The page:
Tempe apartments for the deaf accused of discrimination

Tempe apartments for the deaf accused of discrimination

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TEMPE, Ariz. -

It's a valley apartment complex that caters to residents who are hearing impaired. But this complex has been accused of catering too much to those with disabilities, and the government believes it's discriminatory.

Residents of this apartment complex say their concerns are falling on deaf ears.

"As a deaf person, I feel like I have a right to live where I'd like to live," says resident George Sierra.

It's quiet here, but plenty's being said in sign language.

"I would be devastated. I would cry. I want to stay here, we need this place," says Rose Marie Prynce, resident.

The Apache ASL Apartments in Tempe on Apache Blvd near Loop 101 is one of the few apartments in the U.S. built specifically for the deaf.

A video phone lets residents ‘talk' with friends. Every unit accommodates a wheelchair. Blinking lights signal the doorbell, disposal and fans.

"It's nice to have a life that's equivalent to other people that are not deaf," says manager Linda Russell.

HUD -- Housing and Urban Development -- spent $2.6 million to help build the project because it helped the deaf.

But now the very federal agency that asked it be built to house the deaf says the complex is guilty of discriminating against people who are not deaf -- and is demanding 75% of the units be rented to those who are not disabled.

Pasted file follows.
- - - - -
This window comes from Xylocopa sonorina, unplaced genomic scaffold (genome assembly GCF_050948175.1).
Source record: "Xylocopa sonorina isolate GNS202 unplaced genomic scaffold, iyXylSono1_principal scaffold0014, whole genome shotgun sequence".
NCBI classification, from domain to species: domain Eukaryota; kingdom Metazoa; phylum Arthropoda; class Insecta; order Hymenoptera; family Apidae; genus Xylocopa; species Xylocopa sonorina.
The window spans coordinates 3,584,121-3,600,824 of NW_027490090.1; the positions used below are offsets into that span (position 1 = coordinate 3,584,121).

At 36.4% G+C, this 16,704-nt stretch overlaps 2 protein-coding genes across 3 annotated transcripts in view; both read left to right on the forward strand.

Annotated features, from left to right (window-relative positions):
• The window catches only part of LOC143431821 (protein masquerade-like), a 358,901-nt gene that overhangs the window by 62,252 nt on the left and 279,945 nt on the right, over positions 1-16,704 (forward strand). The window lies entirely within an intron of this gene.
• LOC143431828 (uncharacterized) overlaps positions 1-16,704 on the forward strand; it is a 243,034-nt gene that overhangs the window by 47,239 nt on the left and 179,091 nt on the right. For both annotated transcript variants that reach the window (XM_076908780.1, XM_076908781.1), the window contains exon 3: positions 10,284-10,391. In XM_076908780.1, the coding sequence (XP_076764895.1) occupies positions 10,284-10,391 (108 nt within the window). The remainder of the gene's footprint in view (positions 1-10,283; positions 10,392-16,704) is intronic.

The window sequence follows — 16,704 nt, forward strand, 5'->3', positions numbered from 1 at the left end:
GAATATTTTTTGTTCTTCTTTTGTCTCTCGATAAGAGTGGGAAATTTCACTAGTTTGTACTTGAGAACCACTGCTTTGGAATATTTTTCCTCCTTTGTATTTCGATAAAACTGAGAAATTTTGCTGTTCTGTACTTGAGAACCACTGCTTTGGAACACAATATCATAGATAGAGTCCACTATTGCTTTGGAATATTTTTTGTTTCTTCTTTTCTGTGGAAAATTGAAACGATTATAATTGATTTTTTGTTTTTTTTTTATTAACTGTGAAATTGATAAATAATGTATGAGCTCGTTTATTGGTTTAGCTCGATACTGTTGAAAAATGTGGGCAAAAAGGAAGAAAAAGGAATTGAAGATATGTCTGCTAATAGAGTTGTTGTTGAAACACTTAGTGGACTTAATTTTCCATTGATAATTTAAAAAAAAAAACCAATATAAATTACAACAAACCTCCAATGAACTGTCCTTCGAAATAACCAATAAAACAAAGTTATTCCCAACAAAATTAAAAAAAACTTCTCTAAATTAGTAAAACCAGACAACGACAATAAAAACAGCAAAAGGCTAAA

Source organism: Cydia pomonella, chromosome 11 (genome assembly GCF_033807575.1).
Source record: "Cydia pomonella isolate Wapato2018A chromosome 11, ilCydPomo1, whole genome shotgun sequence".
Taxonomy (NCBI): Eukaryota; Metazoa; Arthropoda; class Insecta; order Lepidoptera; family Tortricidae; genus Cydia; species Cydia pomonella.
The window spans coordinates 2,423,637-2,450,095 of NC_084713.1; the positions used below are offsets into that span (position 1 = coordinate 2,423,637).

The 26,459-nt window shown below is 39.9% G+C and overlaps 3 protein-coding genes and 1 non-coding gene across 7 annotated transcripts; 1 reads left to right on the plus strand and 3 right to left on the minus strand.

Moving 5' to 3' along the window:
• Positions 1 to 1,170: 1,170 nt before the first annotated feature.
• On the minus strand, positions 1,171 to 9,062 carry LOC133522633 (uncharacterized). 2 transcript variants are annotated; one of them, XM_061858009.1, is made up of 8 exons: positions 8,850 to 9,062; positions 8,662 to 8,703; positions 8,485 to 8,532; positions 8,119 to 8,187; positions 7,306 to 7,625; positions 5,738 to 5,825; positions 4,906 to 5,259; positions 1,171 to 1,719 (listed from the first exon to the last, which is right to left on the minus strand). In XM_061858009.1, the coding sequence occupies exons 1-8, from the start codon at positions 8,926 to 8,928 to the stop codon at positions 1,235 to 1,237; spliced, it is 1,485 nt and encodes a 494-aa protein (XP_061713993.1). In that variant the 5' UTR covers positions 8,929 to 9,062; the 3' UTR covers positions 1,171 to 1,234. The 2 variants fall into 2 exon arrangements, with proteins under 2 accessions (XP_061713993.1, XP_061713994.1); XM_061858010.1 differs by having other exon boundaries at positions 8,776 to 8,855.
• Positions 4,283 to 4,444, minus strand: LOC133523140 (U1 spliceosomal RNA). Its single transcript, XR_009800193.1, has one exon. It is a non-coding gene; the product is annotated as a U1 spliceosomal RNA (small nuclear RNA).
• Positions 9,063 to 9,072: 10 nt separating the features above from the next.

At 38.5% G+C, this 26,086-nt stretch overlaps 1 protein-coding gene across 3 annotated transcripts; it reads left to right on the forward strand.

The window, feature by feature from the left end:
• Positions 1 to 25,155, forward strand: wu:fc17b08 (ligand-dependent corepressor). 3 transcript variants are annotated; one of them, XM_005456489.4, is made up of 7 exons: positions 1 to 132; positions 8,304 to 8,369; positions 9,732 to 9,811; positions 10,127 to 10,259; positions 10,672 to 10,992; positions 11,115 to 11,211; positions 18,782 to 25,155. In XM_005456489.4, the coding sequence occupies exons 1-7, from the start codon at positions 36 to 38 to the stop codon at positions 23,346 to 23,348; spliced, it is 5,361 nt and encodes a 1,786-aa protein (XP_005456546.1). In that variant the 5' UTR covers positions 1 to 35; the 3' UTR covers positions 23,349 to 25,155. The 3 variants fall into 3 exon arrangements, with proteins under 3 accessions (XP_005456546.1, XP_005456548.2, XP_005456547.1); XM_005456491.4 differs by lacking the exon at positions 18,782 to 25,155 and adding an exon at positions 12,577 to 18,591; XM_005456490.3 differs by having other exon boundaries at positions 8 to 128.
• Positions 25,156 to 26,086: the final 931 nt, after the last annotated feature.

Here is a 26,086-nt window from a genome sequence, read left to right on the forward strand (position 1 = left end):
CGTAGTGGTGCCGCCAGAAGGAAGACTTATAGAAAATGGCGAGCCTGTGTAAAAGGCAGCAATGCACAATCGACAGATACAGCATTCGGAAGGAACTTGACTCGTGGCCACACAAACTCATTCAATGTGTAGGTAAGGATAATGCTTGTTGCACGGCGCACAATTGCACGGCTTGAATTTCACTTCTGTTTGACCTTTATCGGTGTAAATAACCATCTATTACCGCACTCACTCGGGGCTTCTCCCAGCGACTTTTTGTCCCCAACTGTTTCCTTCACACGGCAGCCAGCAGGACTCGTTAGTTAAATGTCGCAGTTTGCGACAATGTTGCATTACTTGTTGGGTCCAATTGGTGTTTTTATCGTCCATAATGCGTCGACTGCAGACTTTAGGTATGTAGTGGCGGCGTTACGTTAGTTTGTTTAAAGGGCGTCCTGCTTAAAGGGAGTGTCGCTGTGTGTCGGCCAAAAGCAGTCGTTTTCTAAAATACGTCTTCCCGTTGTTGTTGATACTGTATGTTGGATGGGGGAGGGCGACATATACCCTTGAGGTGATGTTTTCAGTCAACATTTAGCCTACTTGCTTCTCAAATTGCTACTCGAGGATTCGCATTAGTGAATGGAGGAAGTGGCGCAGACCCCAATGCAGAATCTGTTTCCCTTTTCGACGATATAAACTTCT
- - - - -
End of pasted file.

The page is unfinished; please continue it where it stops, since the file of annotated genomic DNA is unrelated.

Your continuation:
"To basically say there are too many disabled people here is just nuts," says Senator Jeff Flake.

"The attorney's I dealt with at HUD, I would characterize as ignorant and arrogant and much worse, they are powerful," says Michael Trailor, Arizona Department of Housing Director.

Trailor met with HUD Secretary Shaun Donovan months ago to resolve the issue.

"He looked me in the eye and said, 'If you say we have taken too long to resolve this, you are right. If you say we haven't handled this very well, you're right."

Yet 5 months later, nothing's changed.

"I'm really disappointed and I'm disappointed with their inability to not understand out there in the hearing world, it's really lonely to be deaf," says Russell.

We contacted the Housing And Urban Development Administration -- they declined to comment.

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